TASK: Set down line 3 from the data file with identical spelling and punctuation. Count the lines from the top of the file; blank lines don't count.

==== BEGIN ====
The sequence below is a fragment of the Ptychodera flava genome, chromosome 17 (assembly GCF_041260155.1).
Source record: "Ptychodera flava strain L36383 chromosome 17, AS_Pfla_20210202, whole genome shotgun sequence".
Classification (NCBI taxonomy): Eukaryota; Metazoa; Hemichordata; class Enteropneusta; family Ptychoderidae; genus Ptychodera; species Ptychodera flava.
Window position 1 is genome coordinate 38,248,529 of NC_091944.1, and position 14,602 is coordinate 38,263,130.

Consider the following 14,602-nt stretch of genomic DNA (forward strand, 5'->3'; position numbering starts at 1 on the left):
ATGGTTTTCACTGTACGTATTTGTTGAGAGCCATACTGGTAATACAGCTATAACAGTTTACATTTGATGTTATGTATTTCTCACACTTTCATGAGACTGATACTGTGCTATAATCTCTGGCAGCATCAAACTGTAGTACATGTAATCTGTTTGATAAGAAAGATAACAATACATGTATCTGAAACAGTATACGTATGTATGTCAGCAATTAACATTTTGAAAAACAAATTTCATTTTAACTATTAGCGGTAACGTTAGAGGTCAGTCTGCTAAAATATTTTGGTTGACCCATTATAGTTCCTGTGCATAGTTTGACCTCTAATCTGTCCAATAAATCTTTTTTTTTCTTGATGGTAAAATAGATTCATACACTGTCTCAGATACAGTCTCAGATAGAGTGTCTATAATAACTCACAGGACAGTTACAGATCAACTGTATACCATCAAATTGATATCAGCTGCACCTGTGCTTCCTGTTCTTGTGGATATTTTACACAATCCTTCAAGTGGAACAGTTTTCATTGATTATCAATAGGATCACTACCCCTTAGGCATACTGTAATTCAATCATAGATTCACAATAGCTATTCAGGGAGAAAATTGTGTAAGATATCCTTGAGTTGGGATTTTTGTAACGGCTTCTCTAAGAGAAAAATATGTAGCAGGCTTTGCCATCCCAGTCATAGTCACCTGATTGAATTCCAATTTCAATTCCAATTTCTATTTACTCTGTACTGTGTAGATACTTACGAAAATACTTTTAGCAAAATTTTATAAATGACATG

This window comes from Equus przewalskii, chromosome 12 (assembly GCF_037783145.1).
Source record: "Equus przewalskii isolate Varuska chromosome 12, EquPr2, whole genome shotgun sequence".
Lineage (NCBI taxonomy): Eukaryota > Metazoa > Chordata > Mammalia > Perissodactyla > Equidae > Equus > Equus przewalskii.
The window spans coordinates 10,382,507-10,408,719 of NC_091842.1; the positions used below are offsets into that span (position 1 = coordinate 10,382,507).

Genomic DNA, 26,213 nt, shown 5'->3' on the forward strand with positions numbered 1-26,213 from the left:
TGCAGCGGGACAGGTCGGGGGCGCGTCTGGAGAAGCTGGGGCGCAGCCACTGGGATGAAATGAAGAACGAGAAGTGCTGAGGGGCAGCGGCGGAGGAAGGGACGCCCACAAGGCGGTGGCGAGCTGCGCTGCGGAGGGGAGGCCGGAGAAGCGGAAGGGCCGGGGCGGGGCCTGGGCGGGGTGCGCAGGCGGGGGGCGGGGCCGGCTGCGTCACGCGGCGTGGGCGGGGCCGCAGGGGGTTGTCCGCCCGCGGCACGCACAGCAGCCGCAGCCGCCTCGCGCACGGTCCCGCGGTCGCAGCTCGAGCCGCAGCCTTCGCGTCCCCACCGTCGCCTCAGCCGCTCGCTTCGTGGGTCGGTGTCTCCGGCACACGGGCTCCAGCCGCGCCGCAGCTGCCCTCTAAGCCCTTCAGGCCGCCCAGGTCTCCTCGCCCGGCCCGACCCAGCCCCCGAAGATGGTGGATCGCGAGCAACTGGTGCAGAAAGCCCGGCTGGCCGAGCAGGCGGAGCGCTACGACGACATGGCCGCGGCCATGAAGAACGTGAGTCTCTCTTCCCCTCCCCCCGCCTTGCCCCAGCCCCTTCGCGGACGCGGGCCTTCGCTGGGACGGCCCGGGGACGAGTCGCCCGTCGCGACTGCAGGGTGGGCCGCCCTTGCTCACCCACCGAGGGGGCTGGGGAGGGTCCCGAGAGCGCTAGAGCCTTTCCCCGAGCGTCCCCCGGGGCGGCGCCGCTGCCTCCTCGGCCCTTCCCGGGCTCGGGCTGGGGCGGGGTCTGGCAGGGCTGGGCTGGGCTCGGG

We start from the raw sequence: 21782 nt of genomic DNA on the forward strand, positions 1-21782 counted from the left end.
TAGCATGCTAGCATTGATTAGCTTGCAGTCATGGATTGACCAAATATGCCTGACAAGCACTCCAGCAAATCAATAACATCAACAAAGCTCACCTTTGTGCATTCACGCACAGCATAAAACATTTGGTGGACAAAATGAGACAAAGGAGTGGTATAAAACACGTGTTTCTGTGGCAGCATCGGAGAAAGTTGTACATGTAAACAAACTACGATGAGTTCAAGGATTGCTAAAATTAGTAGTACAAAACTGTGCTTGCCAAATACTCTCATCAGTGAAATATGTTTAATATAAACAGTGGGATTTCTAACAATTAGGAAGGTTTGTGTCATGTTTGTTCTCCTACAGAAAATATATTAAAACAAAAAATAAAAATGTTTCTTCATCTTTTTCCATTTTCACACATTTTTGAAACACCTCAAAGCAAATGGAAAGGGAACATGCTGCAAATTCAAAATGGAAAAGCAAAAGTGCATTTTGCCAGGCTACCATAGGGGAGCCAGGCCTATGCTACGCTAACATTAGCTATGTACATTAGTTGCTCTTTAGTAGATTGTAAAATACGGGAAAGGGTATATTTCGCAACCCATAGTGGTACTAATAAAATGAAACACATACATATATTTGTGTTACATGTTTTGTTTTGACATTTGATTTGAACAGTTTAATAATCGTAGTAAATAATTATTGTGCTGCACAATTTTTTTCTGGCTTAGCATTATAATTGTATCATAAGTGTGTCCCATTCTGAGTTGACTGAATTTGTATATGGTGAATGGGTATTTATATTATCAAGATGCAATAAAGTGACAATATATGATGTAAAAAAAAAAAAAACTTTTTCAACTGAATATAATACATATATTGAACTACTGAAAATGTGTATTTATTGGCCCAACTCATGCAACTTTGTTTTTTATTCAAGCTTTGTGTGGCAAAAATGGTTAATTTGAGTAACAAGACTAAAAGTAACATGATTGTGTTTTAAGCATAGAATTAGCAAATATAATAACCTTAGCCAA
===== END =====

Classification (NCBI taxonomy): Eukaryota; Metazoa; Hemichordata; class Enteropneusta; family Ptychoderidae; genus Ptychodera; species Ptychodera flava.